This creates tensions between them, and many are resorting to grim torture methods to 'stand out'.

“It’s more upsetting, proper pull at your heartstrings," he says.

"Where someone’s been tortured, they’ve had their tongue cut, they’ve had their ears slit open, they’ve had their privates sliced open, they’ve been tortured to death.

“The bigger, the badder, the better.”

'It's like something out of a Narcos film'

In the first series of BBC 3's Hometown, Mobeen returned to Huddersfield – where he grew up – following the death of car passenger and self-declared 'Stud Badboy' Yassar Yaqub, who was shot dead by police on a M62 sliproad near the town.

It would later emerge a gun had been found in the footwell of the car that Yassar was travelling in, and rumours spread of his "drug dealing" – with him even being labelled a 'kingpin' of the drugs trade in the area.

The original documentary series claimed there were connections between him and another 'kingpin', Mohammed Nisar Khan, aka 'King Meggy', who is currently serving a life sentence for an unrelated murder.

Mobeen briefly revisits the alleged connection in the latest two episodes of the show, claiming that having two major figures in the drugs scene out of the picture creates some sort of "vacuum", with others rushing to take their place and prove themselves.

West Yorkshire Police declined to comment on claims of turf wars in the area however, when contacted by Mobeen.

"It sounds like something out of the Godfather, or a Narcos film. It doesn’t sound like Bradford," Mobeen says.

'Shocked and disgusted'

Mobeen came under major fire after the original series aired last year, with many people accusing him of unfairly targeting West Yorkshire – when violent crime is happening right across the country.

But while he insists he's aware the problem stretches right across the country, Mobeen reveals West Yorkshire still comes out top when ranking each area in terms of violent crime per 1000 members of the population.

In fact, there were 51 violent crimes in 2019 for every 1000 people in West Yorkshire, according to recent stats provided by Plumplot.

“I was really shocked and disgusted. I wondered how things had got to this point," Mobeen tells us.

Claims of 'dodgy police deals'

In King Meggy's court case last year, claims emerged that he was a police informant.

And it appears to have opened a can of worms, as Mobeen investigates allegations that there are several drug dealers and criminals who have negotiated deals with West Yorkshire Police to become secret informants – in exchange for avoiding jail time.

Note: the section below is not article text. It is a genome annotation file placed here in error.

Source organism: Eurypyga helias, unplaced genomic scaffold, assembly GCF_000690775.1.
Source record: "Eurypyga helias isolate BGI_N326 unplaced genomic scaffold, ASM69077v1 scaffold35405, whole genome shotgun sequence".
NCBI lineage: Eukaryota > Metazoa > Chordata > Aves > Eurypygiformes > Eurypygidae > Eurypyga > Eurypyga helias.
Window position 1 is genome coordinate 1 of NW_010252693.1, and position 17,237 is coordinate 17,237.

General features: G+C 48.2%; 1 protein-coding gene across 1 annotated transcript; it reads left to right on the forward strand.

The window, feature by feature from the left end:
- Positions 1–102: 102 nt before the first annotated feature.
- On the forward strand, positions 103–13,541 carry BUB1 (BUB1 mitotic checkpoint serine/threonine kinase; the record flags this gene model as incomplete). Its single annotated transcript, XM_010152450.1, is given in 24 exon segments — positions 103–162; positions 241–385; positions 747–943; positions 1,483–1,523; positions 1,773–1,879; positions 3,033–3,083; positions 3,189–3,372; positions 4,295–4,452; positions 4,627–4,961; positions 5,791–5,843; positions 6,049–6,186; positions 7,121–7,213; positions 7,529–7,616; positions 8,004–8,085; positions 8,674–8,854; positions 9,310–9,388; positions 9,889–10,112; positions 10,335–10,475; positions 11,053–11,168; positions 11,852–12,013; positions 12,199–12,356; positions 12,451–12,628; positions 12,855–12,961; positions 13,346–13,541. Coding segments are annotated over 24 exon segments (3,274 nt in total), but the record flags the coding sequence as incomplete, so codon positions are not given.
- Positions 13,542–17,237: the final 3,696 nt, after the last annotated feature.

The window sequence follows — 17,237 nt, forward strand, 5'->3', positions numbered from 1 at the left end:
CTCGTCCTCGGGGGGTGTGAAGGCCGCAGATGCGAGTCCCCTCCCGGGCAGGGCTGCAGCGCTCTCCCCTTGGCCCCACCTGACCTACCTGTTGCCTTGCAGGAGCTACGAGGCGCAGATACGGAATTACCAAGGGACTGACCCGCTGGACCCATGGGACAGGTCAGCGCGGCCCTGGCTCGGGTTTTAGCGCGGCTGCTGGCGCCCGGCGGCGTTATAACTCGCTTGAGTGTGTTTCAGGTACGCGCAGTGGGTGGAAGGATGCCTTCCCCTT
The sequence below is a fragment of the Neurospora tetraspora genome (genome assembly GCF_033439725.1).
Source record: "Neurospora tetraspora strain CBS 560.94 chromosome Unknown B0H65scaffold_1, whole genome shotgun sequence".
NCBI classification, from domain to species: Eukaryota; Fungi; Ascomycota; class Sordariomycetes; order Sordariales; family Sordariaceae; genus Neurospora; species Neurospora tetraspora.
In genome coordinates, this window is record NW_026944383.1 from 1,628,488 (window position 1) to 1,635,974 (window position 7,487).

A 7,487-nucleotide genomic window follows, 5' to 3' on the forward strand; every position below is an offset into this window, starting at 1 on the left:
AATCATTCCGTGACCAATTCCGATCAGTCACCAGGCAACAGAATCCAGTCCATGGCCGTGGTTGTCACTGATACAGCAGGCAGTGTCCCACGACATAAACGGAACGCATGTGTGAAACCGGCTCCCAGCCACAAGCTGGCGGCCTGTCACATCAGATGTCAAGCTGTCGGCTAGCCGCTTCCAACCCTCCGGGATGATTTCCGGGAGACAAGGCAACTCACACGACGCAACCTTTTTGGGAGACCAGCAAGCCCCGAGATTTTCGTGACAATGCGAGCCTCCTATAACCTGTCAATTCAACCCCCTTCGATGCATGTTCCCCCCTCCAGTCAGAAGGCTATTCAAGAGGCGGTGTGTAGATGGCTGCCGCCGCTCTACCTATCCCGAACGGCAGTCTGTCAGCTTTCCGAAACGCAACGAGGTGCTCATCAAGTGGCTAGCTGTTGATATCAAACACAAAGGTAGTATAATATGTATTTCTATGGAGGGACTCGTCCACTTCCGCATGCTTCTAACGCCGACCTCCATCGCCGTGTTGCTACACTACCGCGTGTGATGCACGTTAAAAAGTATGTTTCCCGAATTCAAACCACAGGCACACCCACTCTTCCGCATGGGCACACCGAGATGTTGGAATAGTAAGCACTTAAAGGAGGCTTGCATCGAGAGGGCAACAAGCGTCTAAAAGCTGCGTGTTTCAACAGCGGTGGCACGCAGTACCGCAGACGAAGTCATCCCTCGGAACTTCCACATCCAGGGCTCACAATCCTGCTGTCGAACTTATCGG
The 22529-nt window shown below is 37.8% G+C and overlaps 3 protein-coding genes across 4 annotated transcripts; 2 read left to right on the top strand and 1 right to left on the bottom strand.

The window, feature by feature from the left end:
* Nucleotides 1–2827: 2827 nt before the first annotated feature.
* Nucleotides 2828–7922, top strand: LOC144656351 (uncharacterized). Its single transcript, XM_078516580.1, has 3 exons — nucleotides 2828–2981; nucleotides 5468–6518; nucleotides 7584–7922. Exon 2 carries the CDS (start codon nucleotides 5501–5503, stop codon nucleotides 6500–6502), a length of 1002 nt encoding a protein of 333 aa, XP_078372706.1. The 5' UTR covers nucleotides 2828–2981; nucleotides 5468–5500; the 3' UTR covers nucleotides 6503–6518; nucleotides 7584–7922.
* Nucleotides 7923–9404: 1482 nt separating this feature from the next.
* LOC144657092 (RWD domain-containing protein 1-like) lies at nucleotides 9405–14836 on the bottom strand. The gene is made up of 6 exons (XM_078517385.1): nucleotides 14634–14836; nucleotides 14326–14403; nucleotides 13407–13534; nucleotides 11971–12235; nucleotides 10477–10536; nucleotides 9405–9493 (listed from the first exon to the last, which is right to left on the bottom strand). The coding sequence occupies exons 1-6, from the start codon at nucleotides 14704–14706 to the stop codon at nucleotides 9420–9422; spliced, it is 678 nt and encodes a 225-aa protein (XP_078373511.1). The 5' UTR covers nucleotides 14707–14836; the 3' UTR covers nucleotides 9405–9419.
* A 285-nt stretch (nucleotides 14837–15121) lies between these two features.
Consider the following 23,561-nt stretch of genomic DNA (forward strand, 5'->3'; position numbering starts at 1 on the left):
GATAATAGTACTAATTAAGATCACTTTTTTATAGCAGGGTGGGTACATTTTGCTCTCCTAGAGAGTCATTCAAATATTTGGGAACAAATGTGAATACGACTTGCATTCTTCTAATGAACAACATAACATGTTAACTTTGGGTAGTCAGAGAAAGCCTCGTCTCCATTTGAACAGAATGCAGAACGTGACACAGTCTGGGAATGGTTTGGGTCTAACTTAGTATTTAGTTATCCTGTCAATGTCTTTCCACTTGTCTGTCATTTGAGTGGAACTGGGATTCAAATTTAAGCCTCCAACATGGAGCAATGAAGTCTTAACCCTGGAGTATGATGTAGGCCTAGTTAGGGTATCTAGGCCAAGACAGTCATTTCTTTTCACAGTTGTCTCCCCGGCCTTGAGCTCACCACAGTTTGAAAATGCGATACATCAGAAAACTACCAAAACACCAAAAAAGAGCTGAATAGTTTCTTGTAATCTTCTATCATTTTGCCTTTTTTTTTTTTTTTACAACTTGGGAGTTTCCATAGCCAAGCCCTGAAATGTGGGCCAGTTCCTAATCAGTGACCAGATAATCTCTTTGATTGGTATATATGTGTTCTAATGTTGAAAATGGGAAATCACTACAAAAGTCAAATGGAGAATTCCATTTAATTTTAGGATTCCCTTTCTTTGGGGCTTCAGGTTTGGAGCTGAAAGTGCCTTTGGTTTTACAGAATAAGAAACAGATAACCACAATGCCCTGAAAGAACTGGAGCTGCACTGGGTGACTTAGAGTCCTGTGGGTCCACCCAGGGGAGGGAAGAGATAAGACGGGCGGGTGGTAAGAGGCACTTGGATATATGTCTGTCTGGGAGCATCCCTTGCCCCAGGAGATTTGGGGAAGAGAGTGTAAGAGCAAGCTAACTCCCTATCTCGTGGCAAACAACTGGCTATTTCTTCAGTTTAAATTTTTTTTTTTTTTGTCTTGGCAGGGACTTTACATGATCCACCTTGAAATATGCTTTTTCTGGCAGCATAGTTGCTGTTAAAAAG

According to the Yorkshire Evening Post, the force paid out £451,000 to its Covert Human Intelligence Sources – otherwise known as informants – in the five years from 2014/15.

Meeting an anonymous source, named on the documentary as Maz, a sceptical Mobeen appears shocked as more details emerge.

“They get caught with something where they’re looking at a sentence and they can’t bear the thought of spending the next two, three years behind bars," Maz says.

“They basically start singing like canaries."

He adds: “They have a licence to sell drugs. They could have a dead body in the boot, they can have a nuclear missile in the boot, they’re not getting stopped.”

Maz even claims Meggy 'had a few senior police officers in his pocket' before being jailed.

Citing one alleged incident, Maz claims police actually claimed to have lost files in a previous attempted murder case against Meggy.

Unable to comprehend what he was hearing, Mobeen digs into the claim and discovers reports about Meggy allegedly shooting someone in 2007, but he couldn’t find any evidence of a case brought against him.

Mobeen goes on to meet a former detective, who identifies himself as Frank. Shockingly, he backs up the claims.

Asked if police would ever 'pretend' to lose case files, Frank says: "Losing a case file is quite often used as a ploy, I know that from my own experience.”

West Yorkshire Police told the show in a statement: "We strongly refute the suggestion that we’d seek to cause the collapse of any trial, or undermine legal proceedings in any way.”

The CPS said it couldn’t find any trace of a case matching the details provided.

While Frank says an element of criminality is necessary for an informant to go unnoticed in the real world, he concedes it can go too far – and in fact it could be "breeding more and more and more violent drug dealers".


It was these claims in particular that shocked Mobeen, and he tells us: “There has to be a bigger conversation around police tactics because at the moment, the way things are, it’s not working."

According to the show, West Yorkshire Police wouldn’t comment on use of informants, but said their use was “essential and tightly controlled by legislation… And they’re only permitted to undertake activity which is authorised and managed.

“Any individual informant committing criminal offences would be investigated and face the prospect of prosecution like any member of the public.”

The Sun Online has contacted West Yorkshire Police for comment.

  • Hometown: A Killing airs on BBC One at 10:35pm and 11.05pm on Wednesday, March 18, also available on iPlayer

BBC trailer for Hometown looking at the shooting of Yassar Yaqub, gangs and drugs in Huddersfield

Source: Read Full Article